Interpersonal Psychological Damage caused by Conflict and the Healing Power of Mediation – Part 2

Note on how to cite this journal:

Author, Date of the post, WMO Conflict Insight, Title of the post,  ISSN: 2628-6998, https://worldmediation.org/conflict-insight 

Mediation for prevention of conflict

Conflict is inherent in every human being due to the simple fact that everybody perceives reality from his own perspective, based on culture, beliefs, history, and very personal point of view. 

Interpersonal conflict happens because it is “a cognitive-emotional process in which two persons perceive incompatible goals within their relationship of interdependence and the desire to resolve their differences of power.” (Redorta, 2014).

There are multiple sources of conflict. For Freud, there is a conflict between desire and prohibition, so there is an inner fight of duty. For Darwin, the conflict remains between the person and the environment in a battle to survive. For Marx, there is a conflict between social classes, and the fight is for equality. According to Hobbes, “in the nature of man, we find three main causes of dissent or conflict; the first is competition, the second is distrust and the third, glory”. (Redorta, 2001).

However, when conflict escalates, the devastation that it can cause over peace can be regrettable. The 2020 Global Peace Index (GPI)  establishes that the countries that belong to that study became less peaceful for the ninth time in the last 12 years. There are some key findings regarding conflicts that this report mentions, such as: (i) the ongoing conflict had the most extensive deterioration of the GPI domains, by 6.8 percent between 2008 and 2020, (ii) the number of demonstrations, general strikes, and anti-government demonstrations worldwide increased from 2011 to 2019, (iii) as COVID-19 spread across the globe, the governments imposed restrictions on movement to contain the pandemic. The pandemic and resulting government responses have reduced protests around the world.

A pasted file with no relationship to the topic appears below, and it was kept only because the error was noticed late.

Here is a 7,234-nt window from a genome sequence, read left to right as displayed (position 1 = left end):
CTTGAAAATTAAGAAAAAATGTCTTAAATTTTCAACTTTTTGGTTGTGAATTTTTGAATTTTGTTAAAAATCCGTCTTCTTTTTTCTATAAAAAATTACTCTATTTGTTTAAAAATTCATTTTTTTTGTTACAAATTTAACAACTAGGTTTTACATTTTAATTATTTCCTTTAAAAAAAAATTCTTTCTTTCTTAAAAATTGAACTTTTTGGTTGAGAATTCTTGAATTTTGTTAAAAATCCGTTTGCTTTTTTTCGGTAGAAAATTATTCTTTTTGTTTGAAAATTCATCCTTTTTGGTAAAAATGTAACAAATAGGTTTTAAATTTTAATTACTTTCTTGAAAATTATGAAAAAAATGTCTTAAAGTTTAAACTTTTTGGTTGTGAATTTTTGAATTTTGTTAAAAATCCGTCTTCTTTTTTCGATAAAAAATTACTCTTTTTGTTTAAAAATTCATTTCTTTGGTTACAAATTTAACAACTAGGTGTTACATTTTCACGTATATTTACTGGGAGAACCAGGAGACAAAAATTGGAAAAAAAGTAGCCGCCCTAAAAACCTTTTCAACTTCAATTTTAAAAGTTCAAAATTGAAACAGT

The same report mentions that COVID-19: (i) will cause substantial changes in how society operates, and entities conduct their business in most countries, (ii) the crisis and the social isolation response expects to send a large number of countries into recession in 2020. The travel and tourism industries are likely to incur severe contractions, (iii) it threatens to increase stress on the health system of people all over the world. 

This current situation is a general overview of the challenges regarding the increasing conflicts that our global society faces. Slaikeu and Hasson point out that “predictable conflicts,” added to a “weak system” in conflict resolution, inevitably result in “high costs.” These authors mention that the conflict causes are many – from a simple conflict of interest and poor communication to malicious acts. (Moore, 2006).

Society can see the need for preventive measures to avoid the escalation of conflicts. The United Nations has established its commitment to move from a culture of “reaction” to one of “prevention.”  

The United Nations, through its United Nations Development Program (UNDP), has said that nowadays the conflicts have muted into complex systems because of the multiple and competing interests which have the potential to generate lasting turbulence and harm sustainable development of the society and in consequence peace. So, UNDP responds to this challenge through the prevention side and focuses on three prevention and peacebuilding areas, which are: (i) conflict analysis and assessment, (ii) infrastructure for peace, and (iii) dialogue and Mediation.